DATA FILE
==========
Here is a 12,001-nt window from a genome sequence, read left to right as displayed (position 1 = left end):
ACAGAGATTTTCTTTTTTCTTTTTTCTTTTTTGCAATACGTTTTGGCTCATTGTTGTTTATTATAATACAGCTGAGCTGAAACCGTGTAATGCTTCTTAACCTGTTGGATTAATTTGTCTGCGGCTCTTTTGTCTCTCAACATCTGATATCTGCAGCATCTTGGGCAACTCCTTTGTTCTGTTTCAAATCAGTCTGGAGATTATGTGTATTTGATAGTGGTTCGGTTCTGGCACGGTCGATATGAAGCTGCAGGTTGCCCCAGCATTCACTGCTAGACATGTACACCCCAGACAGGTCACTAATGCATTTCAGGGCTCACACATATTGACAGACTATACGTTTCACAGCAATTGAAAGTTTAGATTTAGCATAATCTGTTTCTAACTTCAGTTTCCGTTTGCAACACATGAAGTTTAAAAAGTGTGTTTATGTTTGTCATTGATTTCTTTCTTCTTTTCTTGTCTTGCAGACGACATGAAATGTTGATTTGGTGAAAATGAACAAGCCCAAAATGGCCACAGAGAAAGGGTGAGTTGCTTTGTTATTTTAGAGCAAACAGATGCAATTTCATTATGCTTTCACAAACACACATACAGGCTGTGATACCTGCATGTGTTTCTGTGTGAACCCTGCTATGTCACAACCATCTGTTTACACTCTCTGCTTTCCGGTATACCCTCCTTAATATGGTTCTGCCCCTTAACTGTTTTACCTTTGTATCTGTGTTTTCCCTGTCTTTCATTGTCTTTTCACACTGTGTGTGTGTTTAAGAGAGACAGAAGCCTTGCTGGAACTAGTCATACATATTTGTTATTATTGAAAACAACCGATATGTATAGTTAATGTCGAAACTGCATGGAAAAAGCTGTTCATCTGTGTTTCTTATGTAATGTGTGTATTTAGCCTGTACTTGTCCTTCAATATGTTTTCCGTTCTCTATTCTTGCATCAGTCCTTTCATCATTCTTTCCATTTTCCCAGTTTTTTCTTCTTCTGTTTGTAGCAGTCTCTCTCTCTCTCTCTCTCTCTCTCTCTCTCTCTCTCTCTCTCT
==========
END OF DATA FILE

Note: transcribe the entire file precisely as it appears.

Here is a 12,001-nt window from a genome sequence, read left to right as displayed (position 1 = left end):
ACAGAGATTTTCTTTTTTCTTTTTTCTTTTTTGCAATACGTTTTGGCTCATTGTTGTTTATTATAATACAGCTGAGCTGAAACCGTGTAATGCTTCTTAACCTGTTGGATTAATTTGTCTGCGGCTCTTTTGTCTCTCAACATCTGATATCTGCAGCATCTTGGGCAACTCCTTTGTTCTGTTTCAAATCAGTCTGGAGATTATGTGTATTTGATAGTGGTTCGGTTCTGGCACGGTCGATATGAAGCTGCAGGTTGCCCCAGCATTCACTGCTAGACATGTACACCCCAGACAGGTCACTAATGCATTTCAGGGCTCACACATATTGACAGACTATACGTTTCACAGCAATTGAAAGTTTAGATTTAGCATAATCTGTTTCTAACTTCAGTTTCCGTTTGCAACACATGAAGTTTAAAAAGTGTGTTTATGTTTGTCATTGATTTCTTTCTTCTTTTCTTGTCTTGCAGACGACATGAAATGTTGATTTGGTGAAAATGAACAAGCCCAAAATGGCCACAGAGAAAGGGTGAGTTGCTTTGTTATTTTAGAGCAAACAGATGCAATTTCATTATGCTTTCACAAACACACATACAGGCTGTGATACCTGCATGTGTTTCTGTGTGAACCCTGCTATGTCACAACCATCTGTTTACACTCTCTGCTTTCCGGTATACCCTCCTTAATATGGTTCTGCCCCTTAACTGTTTTACCTTTGTATCTGTGTTTTCCCTGTCTTTCATTGTCTTTTCACACTGTGTGTGTGTTTAAGAGAGACAGAAGCCTTGCTGGAACTAGTCATACATATTTGTTATTATTGAAAACAACCGATATGTATAGTTAATGTCGAAACTGCATGGAAAAAGCTGTTCATCTGTGTTTCTTATGTAATGTGTGTATTTAGCCTGTACTTGTCCTTCAATATGTTTTCCGTTCTCTATTCTTGCATCAGTCCTTTCATCATTCTTTCCATTTTCCCAGTTTTTTCTTCTTCTGTTTGTAGCAGTCTCTCTCTCTCTCTCTCTCTCTCTCTCTCTCTCTCTCTCTCTCT